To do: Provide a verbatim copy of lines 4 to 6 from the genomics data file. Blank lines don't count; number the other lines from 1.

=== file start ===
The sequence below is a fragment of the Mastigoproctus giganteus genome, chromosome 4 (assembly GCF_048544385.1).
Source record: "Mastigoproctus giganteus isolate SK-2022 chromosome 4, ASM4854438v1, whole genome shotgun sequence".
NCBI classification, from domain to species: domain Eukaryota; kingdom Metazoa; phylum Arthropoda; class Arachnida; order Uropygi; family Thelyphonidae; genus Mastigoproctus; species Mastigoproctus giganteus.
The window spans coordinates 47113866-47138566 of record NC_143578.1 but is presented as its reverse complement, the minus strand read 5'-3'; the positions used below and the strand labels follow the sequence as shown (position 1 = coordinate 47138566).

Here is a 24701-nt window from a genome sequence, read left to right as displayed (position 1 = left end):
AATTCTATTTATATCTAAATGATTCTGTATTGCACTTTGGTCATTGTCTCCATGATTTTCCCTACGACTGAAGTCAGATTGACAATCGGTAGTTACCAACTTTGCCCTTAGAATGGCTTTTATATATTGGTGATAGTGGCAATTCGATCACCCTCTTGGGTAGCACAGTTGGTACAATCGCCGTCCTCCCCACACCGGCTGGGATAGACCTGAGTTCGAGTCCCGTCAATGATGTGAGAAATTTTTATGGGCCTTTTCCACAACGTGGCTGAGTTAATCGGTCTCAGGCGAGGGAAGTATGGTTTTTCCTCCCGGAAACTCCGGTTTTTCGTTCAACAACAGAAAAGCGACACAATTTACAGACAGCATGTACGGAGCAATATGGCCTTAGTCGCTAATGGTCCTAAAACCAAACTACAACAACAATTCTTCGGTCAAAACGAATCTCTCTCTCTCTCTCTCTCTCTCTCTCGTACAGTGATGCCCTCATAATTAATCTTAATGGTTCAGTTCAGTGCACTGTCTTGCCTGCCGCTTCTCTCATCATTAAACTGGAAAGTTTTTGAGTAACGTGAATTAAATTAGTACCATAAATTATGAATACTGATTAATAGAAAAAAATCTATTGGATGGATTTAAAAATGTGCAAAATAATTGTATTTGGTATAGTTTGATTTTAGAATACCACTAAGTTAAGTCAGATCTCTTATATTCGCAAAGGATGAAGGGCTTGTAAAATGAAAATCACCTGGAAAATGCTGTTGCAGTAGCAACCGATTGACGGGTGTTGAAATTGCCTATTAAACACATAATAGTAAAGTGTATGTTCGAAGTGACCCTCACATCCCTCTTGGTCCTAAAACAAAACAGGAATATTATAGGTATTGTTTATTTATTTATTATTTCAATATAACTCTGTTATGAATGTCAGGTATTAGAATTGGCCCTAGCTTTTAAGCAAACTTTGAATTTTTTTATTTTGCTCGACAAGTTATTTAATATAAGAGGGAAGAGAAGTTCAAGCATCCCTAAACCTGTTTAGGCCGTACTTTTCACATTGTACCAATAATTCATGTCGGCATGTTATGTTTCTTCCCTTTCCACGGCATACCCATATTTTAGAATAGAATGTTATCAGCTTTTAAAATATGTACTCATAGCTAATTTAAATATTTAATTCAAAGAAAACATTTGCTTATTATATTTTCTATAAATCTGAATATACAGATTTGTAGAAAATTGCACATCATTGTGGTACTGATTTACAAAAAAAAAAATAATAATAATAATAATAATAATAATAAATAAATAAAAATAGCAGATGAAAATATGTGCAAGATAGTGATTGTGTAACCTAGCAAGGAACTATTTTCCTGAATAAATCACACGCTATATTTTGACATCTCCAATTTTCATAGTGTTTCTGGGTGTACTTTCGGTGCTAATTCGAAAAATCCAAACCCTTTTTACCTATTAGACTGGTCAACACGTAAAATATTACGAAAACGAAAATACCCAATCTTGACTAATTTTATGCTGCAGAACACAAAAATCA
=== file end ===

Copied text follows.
The window spans coordinates 47113866-47138566 of record NC_143578.1 but is presented as its reverse complement, the minus strand read 5'-3'; the positions used below and the strand labels follow the sequence as shown (position 1 = coordinate 47138566).

Here is a 24701-nt window from a genome sequence, read left to right as displayed (position 1 = left end):
AATTCTATTTATATCTAAATGATTCTGTATTGCACTTTGGTCATTGTCTCCATGATTTTCCCTACGACTGAAGTCAGATTGACAATCGGTAGTTACCAACTTTGCCCTTAGAATGGCTTTTATATATTGGTGATAGTGGCAATTCGATCACCCTCTTGGGTAGCACAGTTGGTACAATCGCCGTCCTCCCCACACCGGCTGGGATAGACCTGAGTTCGAGTCCCGTCAATGATGTGAGAAATTTTTATGGGCCTTTTCCACAACGTGGCTGAGTTAATCGGTCTCAGGCGAGGGAAGTATGGTTTTTCCTCCCGGAAACTCCGGTTTTTCGTTCAACAACAGAAAAGCGACACAATTTACAGACAGCATGTACGGAGCAATATGGCCTTAGTCGCTAATGGTCCTAAAACCAAACTACAACAACAATTCTTCGGTCAAAACGAATCTCTCTCTCTCTCTCTCTCTCTCTCTCGTACAGTGATGCCCTCATAATTAATCTTAATGGTTCAGTTCAGTGCACTGTCTTGCCTGCCGCTTCTCTCATCATTAAACTGGAAAGTTTTTGAGTAACGTGAATTAAATTAGTACCATAAATTATGAATACTGATTAATAGAAAAAAATCTATTGGATGGATTTAAAAATGTGCAAAATAATTGTATTTGGTATAGTTTGATTTTAGAATACCACTAAGTTAAGTCAGATCTCTTATATTCGCAAAGGATGAAGGGCTTGTAAAATGAAAATCACCTGGAAAATGCTGTTGCAGTAGCAACCGATTGACGGGTGTTGAAATTGCCTATTAAACACATAATAGTAAAGTGTATGTTCGAAGTGACCCTCACATCCCTCTTGGTCCTAAAACAAAACAGGAATATTATAGGTATTGTTTATTTATTTATTATTTCAATATAACTCTGTTATGAATGTCAGGTATTAGAATTGGCCCTAGCTTTTAAGCAAACTTTGAATTTTTTTATTTTGCTCGACAAGTTATTTAATATAAGAGGGAAGAGAAGTTCAAGCATCCCTAAACCTGTTTAGGCCGTACTTTTCACATTGTACCAATAATTCATGTCGGCATGTTATGTTTCTTCCCTTTCCACGGCATACCCATATTTTAGAATAGAATGTTATCAGCTTTTAAAATATGTACTCATAGCTAATTTAAATATTTAATTCAAAGAAAACATTTGCTTATTATATTTTCTATAAATCTGAATATACAGATTTGTAGAAAATTGCACATCATTGTGGTACTGATTTACAAAAAAAAAAATAATAATAATAATAATAATAATAATAAATAAATAAAAATAGCAGATGAAAATATGTGCAAGATAGTGATTGTGTAACCTAGCAAGGAACTATTTTCCTGAATAAATCACACGCTATATTTTGACATCTCCAATTTTCATAGTGTTTCTGGGTGTACTTTCGGTGCTAATTCGAAAAATCCAAACCCTTTTTACCTATTAGACTGGTCAACACGTAAAATATTACGAAAACGAAAATACCCAATCTTGACTAATTTTATGCTGCAGAACACAAAAATCA